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Comment: Re:See?! (Score 2, Insightful) 42

by voisine (#31550280) Attached to: IRS Security Faults Leave Taxpayer Data At Risk

Are you an Indian software engineer by chance? Because then you don't have to fill out the census either.

"Representatives and direct Taxes shall be apportioned among the several States which may be included within this Union, according to their respective Numbers... and excluding Indians not taxed"

Comment: Re:Dumb Government Abuse of Power (Score 0, Offtopic) 819

by voisine (#31342532) Attached to: Officials Sue Couple Who Removed Their Lawn

You do know that Somalia has improved steadily since the disolution of the state, and at a faster rate than it's state ridden neighbors? Their private law system, the Xeer, has been somewhat disrupted by the US backed Etheopian invasion, but I'd still prefer it to any of it's neighbors. They have the best and cheapest cell phone service in all of Africa, and their living standards have improved by every measure, life expectancy, infant mortality, per capita income, you name it.

http://mises.org/story/2701

Quan Ha is absolutely right. The irony of being force to pay for your own oppression is positively Kafkaesque.

Comment: Re:Wall Street Journal (Score 1) 304

by voisine (#29152455) Attached to: Why AT&T Killed iPhone Google Voice

Verizon Wireless, T-Mobile and others all joined AT&T in bidding huge amounts for wireless spectrum in FCC auctions, some $70-plus billion since the mid-1990s. That all gets passed along to you and me in the form of higher fees and friendly oligopolies that don't much compete on price.

That is not how business works. If a certain behavior on their part can maximize revenues, they will implement it regardless of what the upfront costs were. If they had paid $10 for the spectrum, they would still charge high fees because that is what the market is willing to bear and that is what they feel with maximize their revenues and with that their profits. You can argue that the cost of spectrum raises the cost of entry into the market, but I don't see that as what the author is going for here.

Well, no. Look at other industries. When the costs of production go down then competition brings the costs to consumers down as well. The costs will only go down to the point where it would be unprofitable to go down much further. Lower costs of production also lower the barrier to entry for new competitors, while at the same time increasing the incentive for any one member of a cartel to break their cartel agreement or find some tricky way around it to attract new customers.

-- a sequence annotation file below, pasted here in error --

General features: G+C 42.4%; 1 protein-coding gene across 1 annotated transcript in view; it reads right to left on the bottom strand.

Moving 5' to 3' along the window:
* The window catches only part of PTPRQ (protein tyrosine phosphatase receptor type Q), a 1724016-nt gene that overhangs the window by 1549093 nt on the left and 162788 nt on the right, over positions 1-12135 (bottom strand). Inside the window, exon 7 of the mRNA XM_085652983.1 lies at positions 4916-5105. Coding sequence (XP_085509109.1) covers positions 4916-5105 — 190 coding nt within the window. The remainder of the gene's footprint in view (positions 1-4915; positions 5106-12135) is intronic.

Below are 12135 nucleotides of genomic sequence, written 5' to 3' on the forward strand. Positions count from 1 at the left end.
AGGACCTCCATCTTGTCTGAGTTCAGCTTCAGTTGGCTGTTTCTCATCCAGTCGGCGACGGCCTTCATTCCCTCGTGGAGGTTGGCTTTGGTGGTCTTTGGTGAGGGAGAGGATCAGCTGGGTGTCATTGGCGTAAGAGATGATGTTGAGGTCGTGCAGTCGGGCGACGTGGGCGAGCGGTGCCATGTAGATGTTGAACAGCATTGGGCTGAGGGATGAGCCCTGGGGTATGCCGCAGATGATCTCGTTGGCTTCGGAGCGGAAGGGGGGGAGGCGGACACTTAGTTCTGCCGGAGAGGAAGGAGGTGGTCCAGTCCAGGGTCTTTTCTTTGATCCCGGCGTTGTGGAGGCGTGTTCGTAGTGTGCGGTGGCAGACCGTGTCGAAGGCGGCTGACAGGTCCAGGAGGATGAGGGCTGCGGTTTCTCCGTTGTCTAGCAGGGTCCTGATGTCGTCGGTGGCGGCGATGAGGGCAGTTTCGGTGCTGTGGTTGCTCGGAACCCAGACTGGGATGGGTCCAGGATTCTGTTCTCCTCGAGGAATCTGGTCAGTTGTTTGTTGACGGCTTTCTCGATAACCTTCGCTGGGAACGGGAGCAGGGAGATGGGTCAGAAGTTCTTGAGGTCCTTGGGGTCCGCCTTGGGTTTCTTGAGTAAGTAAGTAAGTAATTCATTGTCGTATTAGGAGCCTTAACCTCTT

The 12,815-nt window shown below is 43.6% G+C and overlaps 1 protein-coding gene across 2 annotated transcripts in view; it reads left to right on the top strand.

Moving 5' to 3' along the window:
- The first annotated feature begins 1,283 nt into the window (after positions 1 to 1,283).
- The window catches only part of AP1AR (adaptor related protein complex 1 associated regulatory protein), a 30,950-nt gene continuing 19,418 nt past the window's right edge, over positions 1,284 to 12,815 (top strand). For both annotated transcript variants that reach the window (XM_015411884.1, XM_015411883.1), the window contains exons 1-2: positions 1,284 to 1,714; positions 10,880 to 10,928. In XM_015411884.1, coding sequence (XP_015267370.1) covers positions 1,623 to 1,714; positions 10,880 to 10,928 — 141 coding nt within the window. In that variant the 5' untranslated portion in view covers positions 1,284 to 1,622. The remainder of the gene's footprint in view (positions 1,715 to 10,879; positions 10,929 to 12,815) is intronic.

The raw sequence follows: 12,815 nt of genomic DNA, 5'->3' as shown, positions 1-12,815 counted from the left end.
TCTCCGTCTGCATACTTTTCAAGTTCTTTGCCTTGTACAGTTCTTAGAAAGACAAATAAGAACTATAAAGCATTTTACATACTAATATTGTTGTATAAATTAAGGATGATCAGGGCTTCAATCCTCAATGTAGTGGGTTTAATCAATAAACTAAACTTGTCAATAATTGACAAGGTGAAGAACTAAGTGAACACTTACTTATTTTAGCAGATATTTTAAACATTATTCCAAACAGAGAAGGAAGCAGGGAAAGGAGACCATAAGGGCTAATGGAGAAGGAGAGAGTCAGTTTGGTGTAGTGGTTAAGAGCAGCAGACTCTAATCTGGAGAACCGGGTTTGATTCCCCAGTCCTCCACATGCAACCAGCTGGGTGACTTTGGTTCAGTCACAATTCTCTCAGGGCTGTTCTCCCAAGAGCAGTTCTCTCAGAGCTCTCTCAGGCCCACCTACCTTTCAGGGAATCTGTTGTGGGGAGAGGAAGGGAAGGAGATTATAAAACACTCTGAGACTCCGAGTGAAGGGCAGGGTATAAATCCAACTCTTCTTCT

Comment: Re:In all fairness (Score 1) 441

by voisine (#29098327) Attached to: Up To 90 Percent of US Money Has Traces of Cocaine

The primary concern here, as least for me, is what level can a drug sniffing dog indicate on. The DEA frequently "confiscates" money that has been involved in a crime without charging the owner. Since you haven't been charged, you have no opportunity to defend yourself against the theft. It's flat out armed robbery, often conducted on the highway.

Comment: Re:If you don't like it.... (Score 2, Interesting) 296

by voisine (#27913437) Attached to: Apple Refusing Any BitTorrent Related Apps?

Apart from not talking about it, I don't see anything wrong with most items on the list. The problem comes with the use of force against the unwilling. Murder and subprime fall into this category. You don't like murder, be prepared to defend yourself and your loved ones. The subprime issue was caused by fed manipulation of interest rates. i.e. price controls on credit. Central economic planning doesn't work. If you were to open a bank that wasn't part of the federal reserve system, men with guns would show up and shut you down. Again, force against the unwilling. With enron you could make an argument that fraud was the culprit.

Comment: Re:Rent-a-cops (Score 3, Insightful) 1079

by voisine (#27577409) Attached to: College Police Think Using Linux Is Suspicious Behavior

I know everyone likes to make fun of rent-a-cops, mall cops, fake bacon, etc... but I have more respect for them than real cops. Private security is providing a service that's valuable to a property owner who's spending their own money instead of yours. If they assault someone, they can even be held accountable. I'll take private security over a pig any day.

They are relatively good but absolutely terrible. -- Alan Kay, commenting on Apollos

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